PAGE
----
By Sean Tubbs

Charlottesville Tomorrow

Wednesday, June 29, 2011

The

Rivanna Water & Sewer Authority’s

Board of Directors agreed Tuesday to prepare a $3.5 million budget for dredging at least a portion of the

South Fork Rivanna Reservoir

.

“[This] demonstrates that this board is serious about dredging,” said Maurice Jones, Charlottesville’s city manager, shortly before the board voted 6-0 on the matter. Gary O’Connell, executive director of the Albemarle County Service Authority, was absent.


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In June 2010, the engineering firm

HDR Engineering

released the results of a feasibility study that recommended a two-part approach to dredging the reservoir. The first phase would dredge the upper reaches of the reservoir first because sediment there contains valuable sand.

HDR concluded the total cost of dredging the first section would range between $7.8 million and nearly $13 million. However, the report also calculated the potential revenues for the sand would range between $4.8 million and $9.5 million, leaving a gap for the RWSA to fund.

HDR also estimated that dredging only the upper portion of the reservoir would yield around 290,000 cubic yards of sediment, or 59 million gallons of water storage.

The second phase of dredging would involve dredging the middle of the reservoir. That would yield an additional 835,686 cubic yards of sediment, or 169 million gallons of water storage.

However, HDR estimated this second phase would cost between $26.3 million to $27.2 million. It also claimed the value of sediment from this section is far less valuable because it consists of clay and silt.

“Sand is very good for soil compaction in building projects, much more so than silt and clay because it doesn’t hold moisture,” said

Thomas L. Frederick Jr

., the RWSA’s executive director. “That value can be capitalized by a contractor who understands how to market the material.”


In March, the RWSA board agreed to hire HDR to prepare a request for proposals to create a public-private partnership in order to perform the work. This method, which was authorized by the 2002 Public-Private Education Facilities Act, was chosen because it gives flexibility to contractors to decide how they would accomplish the task.

“It opens up all possibilities going this way, as opposed to telling [a contractor] this is how we want them to do the job,” said

Mike Gaffney

, chairman of the RWSA board.


Interviewing contractors






HDR’s Carey Burch briefs members of the RWSA Board

The RWSA board on Tuesday also agreed to pay HDR $15,500 to interview as many as four contactors to gauge their willingness to take on the financial risk of dredging the reservoir.

“This would invite the contractors to review the feasibility study that was done, getting them to review the [public-private] guidelines so they understand what they’re being asked to do,” said Carey Burch, a senior project manager with HDR. “This type of procurement process puts a lot of the upfront risk and cost on the contractor.”

For instance, the resale value of the sediment could be much less than anticipated when dredging occurs. One question that will be asked of contractors is whether they will assume the financial risks.

“Part of this project will involve the ability to sell some sand that’s in the upper part of the reservoir,” said Roger Solomon, another senior project manager at HDR.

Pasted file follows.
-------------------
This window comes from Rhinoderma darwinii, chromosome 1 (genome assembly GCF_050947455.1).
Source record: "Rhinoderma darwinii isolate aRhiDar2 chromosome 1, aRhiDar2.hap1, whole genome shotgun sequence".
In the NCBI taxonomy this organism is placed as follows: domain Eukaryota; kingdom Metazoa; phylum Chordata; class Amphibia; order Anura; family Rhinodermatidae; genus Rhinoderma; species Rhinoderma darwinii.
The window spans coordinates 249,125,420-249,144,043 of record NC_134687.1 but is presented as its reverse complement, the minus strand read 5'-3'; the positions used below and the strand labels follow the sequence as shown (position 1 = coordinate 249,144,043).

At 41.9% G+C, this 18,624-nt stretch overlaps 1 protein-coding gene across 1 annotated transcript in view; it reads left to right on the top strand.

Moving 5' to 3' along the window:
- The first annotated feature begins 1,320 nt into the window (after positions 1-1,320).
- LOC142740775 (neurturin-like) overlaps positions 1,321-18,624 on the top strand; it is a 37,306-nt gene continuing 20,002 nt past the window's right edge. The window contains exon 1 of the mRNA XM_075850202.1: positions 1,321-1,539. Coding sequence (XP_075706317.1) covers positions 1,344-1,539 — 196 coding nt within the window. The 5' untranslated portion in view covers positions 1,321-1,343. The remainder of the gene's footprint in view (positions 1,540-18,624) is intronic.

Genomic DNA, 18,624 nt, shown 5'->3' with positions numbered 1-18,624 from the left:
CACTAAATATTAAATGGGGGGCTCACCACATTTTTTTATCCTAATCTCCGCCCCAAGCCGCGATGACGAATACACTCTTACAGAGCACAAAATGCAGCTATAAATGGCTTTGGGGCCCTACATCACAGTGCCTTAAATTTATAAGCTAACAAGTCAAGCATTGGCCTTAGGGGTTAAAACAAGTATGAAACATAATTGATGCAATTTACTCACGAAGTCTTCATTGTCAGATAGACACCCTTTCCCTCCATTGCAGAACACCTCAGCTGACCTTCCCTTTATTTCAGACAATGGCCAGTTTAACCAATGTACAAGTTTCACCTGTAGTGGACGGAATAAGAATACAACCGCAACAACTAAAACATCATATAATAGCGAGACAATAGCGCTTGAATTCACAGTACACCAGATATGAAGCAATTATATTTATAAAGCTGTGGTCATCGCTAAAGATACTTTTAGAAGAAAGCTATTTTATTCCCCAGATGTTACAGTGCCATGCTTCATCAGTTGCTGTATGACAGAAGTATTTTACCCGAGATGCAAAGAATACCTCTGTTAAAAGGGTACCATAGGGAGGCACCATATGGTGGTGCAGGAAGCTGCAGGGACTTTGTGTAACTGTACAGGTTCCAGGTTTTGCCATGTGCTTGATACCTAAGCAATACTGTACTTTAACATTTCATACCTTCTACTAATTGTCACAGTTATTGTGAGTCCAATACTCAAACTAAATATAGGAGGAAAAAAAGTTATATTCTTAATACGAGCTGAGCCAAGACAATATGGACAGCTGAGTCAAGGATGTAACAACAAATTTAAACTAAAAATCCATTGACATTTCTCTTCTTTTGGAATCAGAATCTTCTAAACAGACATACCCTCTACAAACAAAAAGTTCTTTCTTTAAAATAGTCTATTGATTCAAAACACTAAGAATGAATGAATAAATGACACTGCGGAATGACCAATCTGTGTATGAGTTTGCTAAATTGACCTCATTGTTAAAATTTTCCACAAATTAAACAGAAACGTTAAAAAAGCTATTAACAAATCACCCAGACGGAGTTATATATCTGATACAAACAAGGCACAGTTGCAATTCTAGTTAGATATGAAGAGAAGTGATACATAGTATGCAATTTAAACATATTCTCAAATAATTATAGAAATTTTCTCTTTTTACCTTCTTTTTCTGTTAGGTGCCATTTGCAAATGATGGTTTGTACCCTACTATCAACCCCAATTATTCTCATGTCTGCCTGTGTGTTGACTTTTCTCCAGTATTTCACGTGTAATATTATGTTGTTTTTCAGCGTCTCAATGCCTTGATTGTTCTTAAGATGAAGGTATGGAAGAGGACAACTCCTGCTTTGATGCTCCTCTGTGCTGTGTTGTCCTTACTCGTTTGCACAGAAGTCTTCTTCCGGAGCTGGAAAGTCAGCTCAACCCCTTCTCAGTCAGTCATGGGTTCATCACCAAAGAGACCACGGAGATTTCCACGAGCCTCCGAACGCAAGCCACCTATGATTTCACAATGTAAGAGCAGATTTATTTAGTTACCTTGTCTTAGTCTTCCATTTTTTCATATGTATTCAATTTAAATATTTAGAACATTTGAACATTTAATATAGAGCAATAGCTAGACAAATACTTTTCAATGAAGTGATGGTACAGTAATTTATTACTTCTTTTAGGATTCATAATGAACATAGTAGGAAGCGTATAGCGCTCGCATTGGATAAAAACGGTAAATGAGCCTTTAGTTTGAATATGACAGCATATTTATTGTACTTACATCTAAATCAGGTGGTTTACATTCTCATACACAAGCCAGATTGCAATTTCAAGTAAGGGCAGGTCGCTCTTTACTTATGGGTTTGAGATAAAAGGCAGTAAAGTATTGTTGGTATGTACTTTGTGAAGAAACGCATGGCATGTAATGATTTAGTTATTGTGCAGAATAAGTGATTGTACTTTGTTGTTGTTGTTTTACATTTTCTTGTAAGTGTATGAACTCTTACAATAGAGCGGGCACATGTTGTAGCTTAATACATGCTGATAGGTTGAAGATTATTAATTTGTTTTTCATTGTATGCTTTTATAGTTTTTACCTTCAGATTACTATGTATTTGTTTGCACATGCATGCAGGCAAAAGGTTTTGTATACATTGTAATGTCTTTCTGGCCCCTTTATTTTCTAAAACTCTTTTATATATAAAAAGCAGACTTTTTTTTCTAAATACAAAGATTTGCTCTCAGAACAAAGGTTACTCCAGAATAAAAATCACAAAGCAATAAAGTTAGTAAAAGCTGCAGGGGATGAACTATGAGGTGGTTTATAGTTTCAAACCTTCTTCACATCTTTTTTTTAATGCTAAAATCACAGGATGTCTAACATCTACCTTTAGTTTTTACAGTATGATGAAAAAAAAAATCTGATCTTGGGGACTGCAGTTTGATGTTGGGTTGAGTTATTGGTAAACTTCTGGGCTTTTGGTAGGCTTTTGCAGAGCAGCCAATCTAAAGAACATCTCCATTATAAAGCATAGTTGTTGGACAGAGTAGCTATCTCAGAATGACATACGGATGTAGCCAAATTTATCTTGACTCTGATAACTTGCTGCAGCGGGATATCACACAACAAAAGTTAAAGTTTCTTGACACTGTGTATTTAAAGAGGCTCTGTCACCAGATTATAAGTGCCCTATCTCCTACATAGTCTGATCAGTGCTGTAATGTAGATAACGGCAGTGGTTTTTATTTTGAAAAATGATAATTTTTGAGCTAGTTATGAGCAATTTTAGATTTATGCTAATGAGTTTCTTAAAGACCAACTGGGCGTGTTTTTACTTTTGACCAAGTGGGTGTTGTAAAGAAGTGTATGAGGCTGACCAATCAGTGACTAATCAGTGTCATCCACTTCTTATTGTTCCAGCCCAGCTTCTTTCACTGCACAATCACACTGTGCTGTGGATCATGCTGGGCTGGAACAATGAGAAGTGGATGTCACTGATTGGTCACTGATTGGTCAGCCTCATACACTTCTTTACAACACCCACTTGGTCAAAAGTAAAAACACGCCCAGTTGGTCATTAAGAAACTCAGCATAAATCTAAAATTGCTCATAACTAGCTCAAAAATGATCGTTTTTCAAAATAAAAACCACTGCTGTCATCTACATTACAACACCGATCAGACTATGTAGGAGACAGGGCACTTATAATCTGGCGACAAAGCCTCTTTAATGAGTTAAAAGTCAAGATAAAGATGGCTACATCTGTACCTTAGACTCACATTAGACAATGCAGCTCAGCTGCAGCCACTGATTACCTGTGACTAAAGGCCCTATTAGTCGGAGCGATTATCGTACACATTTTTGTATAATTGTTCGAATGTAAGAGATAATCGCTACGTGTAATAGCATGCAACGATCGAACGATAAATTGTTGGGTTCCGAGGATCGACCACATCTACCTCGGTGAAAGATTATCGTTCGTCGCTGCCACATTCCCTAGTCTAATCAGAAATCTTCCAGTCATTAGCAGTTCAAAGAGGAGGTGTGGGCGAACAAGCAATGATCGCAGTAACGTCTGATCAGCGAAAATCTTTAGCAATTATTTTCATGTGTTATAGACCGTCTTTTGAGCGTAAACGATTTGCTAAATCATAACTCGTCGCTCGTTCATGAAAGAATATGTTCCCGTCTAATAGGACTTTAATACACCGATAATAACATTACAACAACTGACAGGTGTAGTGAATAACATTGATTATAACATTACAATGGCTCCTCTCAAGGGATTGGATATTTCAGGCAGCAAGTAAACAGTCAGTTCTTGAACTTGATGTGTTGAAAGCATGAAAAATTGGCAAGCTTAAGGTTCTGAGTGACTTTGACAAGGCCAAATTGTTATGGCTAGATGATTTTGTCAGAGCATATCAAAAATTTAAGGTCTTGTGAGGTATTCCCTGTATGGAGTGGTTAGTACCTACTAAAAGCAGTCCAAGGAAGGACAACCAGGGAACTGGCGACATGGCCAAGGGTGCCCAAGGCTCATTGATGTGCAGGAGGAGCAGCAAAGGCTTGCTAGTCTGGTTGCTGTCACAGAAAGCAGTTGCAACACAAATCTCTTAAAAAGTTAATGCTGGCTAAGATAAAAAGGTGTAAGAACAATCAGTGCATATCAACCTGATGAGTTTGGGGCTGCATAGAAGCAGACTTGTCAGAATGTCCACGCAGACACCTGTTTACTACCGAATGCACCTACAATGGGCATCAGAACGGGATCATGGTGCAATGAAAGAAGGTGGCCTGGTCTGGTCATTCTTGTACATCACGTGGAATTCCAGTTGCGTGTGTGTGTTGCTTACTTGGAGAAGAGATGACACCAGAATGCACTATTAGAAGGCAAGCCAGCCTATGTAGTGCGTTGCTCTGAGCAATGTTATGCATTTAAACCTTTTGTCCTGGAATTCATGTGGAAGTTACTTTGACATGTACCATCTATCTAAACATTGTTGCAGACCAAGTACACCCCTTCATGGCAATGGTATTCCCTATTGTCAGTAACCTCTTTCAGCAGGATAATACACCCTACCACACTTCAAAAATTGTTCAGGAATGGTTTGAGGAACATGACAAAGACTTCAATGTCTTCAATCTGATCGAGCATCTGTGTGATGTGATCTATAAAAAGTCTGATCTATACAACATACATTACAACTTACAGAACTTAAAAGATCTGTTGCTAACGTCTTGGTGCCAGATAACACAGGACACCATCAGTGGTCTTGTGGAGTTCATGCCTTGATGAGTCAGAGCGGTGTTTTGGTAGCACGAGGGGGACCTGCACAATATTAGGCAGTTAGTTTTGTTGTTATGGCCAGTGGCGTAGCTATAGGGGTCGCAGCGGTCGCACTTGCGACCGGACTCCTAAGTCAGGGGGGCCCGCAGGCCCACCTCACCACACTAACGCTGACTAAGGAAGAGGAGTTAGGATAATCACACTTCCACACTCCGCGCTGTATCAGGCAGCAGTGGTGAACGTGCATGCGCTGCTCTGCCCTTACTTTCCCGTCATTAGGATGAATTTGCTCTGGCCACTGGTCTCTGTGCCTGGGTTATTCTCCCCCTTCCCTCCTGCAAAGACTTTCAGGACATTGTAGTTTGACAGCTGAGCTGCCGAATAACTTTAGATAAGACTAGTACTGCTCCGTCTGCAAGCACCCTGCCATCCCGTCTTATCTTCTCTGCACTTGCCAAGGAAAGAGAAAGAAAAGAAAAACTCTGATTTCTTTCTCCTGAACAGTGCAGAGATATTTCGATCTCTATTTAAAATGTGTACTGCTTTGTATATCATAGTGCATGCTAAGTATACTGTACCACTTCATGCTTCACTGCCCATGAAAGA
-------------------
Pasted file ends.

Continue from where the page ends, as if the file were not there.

“The contract will have to decide who is able to reap the benefits of that sand. Is it the developer with the dredging contract, or is it the city?” Solomon asked. “He can sell it or use it for his own benefit … but what happens if the market for the sand disappears?”

Under the draft proposal made available for the board’s review, the contractor will be required to obtain all necessary permits to proceed, including agreements with private landowners for dewatering the sediment.

The draft RFP states that proposals can include dredging farther down the reservoir, and that proposals do not necessarily need to follow the recommendations made by HDR in its study.

Rebecca Quinn of the group

Citizens for a Sustainable Water Plan

said she supports the board’s action, but questions the need to pay HDR for more consulting work.

“We’ve been asking for what we called a performance-based or market-driven approach,” Quinn said. “It’s sort of frustrating that if you have to rely on consultants it will cost a lot more.”

Quinn said she would prefer to see the work of preparing the RFP performed by city, county and RWSA staff.

The source of the $3.5 million in funding is so far unknown. The RWSA’s current Capital Improvement Program budget does not contain any funds for dredging.

Details of how the CIP will be amended will come at a later meeting. Finance Director Lonnie Wood said the RWSA will need to use cash reserves, increase debt, or take it directly from rates.

“All of these options will have an impact on the rates,” Wood said.


Water supply hearings

In other water supply news, two public hearings will be held by the RWSA in the coming months associated with the implementation of the community water supply plan.

One will be to answer questions involving emergency response planning maps that were sent to owners of more than 2,400 properties that would be under water in the event of a break in the new earthen dam at the

Ragged Mountain Reservoir

.

The second, requested by the Federal Highway Administration, is to take public input on the Interstate 64 embankment that will be strengthened to accommodate a larger reservoir.

The

Albemarle County Board of Supervisors

will consider final approval of a special-use permit for the new dam at its meeting July 6.